Jessica M. Karmasek Jun. 26, 2013, 4:00pm
NEW YORK (Legal Newsline) -- A federal judge this week denied a request by New York attorney Steven Donziger for a discovery stay in a fraud case filed by Chevron Corp. against him and two Ecuadorian rainforest residents.
Judge Lewis Kaplan for the U.S. District Court for the Southern District of New York wrote in a four-page order Tuesday that the court "sees no need" for immediate relief to stay the completion of a few depositions pending its ruling on Donziger's requested three-month stay.
"Nor is there any satisfactory reason to hold up the Court's resolution of the few remaining discovery disputes," Kaplan wrote. "Despite repeated instruction from the Court that any stay application must supported by evidence, Donziger has failed to submit a single sworn affidavit or piece of evidence showing that he would be prejudiced absent further interim relief.
"Accordingly, the request for 'an immediate protective order staying the progress of discovery in this case until such time as the Court can rule on [the Donziger defendants'] earlier request for relief is denied."
Donziger filed a motion earlier this month asking Kaplan to grant a three-month stay to prevent the case from "devolving into a mockery of justice and due process."
"The breakneck pace of Chevron's continued legal onslaught since withdrawal of my former counsel is severely prejudicing my ability to defend myself," he wrote in his motion, originally filed June 1.
Last month, Kaplan allowed the law firms defending Donziger, Javier Piaguaje and Hugo Camacho to withdraw from the fraud case, filed by the oil giant in the New York federal court in 2011.
Lead attorneys John Keker of San Francisco-based Keker & Van Nest and Craig Smyser of Houston-based Smyser Kaplan & Veselka argued that the judge's ongoing bias in the case and Chevron's litigation tactics have made it impossible for their clients to pay their legal bills.
Keker, who also was the attorney for prominent Mississippi attorney Richard "Dickie" Scruggs during two judicial bribery cases, was representing Donziger in the case.
On June 7, and before Chevron had responded to Donziger's motion, Donziger filed another motion, this time seeking an immediate protective order staying the progress of discovery until the court can rule on his earlier request.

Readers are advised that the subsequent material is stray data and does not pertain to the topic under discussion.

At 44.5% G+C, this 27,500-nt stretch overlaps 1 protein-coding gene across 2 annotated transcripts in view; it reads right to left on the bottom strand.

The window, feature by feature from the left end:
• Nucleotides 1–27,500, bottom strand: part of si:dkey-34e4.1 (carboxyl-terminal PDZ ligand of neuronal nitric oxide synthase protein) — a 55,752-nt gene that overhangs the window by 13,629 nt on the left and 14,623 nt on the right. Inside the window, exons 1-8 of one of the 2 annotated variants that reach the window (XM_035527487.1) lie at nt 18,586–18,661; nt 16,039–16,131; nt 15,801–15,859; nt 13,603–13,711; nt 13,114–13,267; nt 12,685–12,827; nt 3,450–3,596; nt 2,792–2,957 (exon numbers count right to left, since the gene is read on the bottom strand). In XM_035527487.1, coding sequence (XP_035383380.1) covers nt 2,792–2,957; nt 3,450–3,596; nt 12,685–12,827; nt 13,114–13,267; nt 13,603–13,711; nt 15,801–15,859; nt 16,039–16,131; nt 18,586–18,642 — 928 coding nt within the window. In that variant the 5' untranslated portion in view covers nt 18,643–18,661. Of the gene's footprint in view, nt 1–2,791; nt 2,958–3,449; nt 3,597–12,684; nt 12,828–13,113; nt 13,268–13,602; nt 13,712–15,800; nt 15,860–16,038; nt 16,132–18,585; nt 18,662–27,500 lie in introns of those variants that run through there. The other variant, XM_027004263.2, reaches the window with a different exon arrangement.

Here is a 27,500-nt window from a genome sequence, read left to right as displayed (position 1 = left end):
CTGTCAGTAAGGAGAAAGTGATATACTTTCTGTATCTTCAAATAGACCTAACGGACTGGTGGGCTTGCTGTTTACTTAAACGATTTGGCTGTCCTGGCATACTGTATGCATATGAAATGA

"Not only is discovery virtually complete, but there is not much more to do in the immediate future except to prepare for trial," Kaplan said of his decision.
"The date for filing the joint pretrial order, which had been June 30, 2013, recently was extended until July 30, 2013 to accommodate defendants. Trial does not begin until Oct. 15, 2013. Thus, the defendants will have approximately three and one-half months between the completion of the last deposition and the commencement of the trial within which to complete their preparations.
"Indeed, as recently as May 20, 2013, Mr. Donziger stated that he wished to proceed on that date. Although it appears that he has changed his mind."
Kaplan said in his order this week that he will issue a decision on Donziger's motion for a stay of the trial "as promptly as is practicable in all of the circumstances."
Without the requested three-month stay, Donziger argues he will not be prepared for trial, his interests will be "severely prejudiced," and he fears "manifest injustice" will result.
"I remind the court that Chevron is seeking treble damages against me on the $19 billion underlying judgment from the courts of Ecuador. The potential liability against me in this case, if it were to be realized, would be devastating to me and my family," he said. "Even without a finding of liability, the legal fees in defending against this lawsuit -- for which I am liable personally -- threaten to bankrupt me."
From Legal Newsline: Reach Jessica Karmasek by email at email@example.com.